Kelburn is thought to be the oldest castle in Scotland to have been continuously inhabited by the same family.
Orginally the family name was de Boyville but this changed over the years to Boyle. The de Boyvilles from Caen in Normandy came over to Britain with William the Conqueror in 1066 and the present branch of the family settled in Kelburn in 1140.
Nobody knows for certain when a stone building was first constructed on the site, but the original Norman Keep, designed for defence rather than comfort, was probably built by 1200.
The original Norman Keep is now enclosed within a grander castle, completed in 1581 by the then Laird, David Boyle, at a time when the family was emerging from relative obscurity and beginning to wield some influence within the local community. The 1581 castle can be clearly distinguished from the more recent parts of the building by its two impressive towers on opposite corners.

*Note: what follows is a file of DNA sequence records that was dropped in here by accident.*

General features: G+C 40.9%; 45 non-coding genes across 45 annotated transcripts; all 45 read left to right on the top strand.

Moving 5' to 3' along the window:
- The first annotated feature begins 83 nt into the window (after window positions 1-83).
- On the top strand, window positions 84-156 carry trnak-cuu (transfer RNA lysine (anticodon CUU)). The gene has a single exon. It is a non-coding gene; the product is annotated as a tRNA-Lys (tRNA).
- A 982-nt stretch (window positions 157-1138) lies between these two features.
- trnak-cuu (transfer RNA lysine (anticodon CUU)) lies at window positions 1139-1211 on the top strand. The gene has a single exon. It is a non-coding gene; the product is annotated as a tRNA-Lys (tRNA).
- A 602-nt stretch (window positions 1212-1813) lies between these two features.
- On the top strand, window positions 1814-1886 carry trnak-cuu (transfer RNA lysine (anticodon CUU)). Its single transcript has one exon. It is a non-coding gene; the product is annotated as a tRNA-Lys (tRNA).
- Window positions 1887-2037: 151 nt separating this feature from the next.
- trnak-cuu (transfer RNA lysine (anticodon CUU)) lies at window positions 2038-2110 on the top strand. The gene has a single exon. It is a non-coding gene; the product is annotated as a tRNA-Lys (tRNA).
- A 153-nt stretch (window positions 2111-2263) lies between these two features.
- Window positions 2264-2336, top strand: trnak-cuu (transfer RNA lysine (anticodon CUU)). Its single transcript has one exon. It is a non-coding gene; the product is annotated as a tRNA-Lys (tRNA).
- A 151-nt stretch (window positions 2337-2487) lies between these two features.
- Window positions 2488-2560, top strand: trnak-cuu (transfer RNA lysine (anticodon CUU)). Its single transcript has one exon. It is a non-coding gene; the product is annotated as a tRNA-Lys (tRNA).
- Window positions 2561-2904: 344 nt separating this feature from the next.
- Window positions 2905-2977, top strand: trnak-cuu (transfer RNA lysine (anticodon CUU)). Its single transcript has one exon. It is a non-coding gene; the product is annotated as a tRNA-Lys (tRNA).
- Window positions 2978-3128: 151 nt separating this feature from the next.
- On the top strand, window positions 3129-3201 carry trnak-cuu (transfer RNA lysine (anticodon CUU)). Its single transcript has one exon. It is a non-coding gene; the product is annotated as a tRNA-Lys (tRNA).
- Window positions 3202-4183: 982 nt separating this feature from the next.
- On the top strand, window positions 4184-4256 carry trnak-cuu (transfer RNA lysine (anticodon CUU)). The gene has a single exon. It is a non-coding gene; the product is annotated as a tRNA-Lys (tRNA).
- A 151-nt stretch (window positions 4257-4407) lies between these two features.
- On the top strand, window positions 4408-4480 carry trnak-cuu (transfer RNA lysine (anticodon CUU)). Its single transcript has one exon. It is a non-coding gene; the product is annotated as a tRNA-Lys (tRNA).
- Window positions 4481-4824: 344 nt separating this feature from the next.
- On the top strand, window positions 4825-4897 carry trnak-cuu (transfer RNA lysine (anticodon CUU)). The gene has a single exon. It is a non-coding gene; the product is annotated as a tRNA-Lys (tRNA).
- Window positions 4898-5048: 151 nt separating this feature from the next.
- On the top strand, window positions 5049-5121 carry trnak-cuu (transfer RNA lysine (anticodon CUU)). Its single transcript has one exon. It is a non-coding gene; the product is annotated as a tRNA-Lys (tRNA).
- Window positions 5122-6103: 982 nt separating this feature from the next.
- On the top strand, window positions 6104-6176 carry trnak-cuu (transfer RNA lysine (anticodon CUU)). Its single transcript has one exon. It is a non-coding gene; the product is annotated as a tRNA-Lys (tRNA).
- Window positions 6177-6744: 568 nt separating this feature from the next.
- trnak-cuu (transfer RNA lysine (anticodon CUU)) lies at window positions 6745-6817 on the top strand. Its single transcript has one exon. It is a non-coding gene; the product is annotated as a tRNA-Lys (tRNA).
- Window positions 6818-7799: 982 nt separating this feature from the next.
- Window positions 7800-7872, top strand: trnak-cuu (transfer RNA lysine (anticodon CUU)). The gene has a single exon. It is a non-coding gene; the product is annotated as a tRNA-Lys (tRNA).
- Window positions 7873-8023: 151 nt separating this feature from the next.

The present tenth Earl of Glasgow and his wife, Isabel, started Kelburn Country Centre in 1977, opening most of Kelburn's grounds and gardens to the public and introducing new attractions. The castle too has recently been open for guided tours at specific times of the year and it is available for functions and private parties at all times.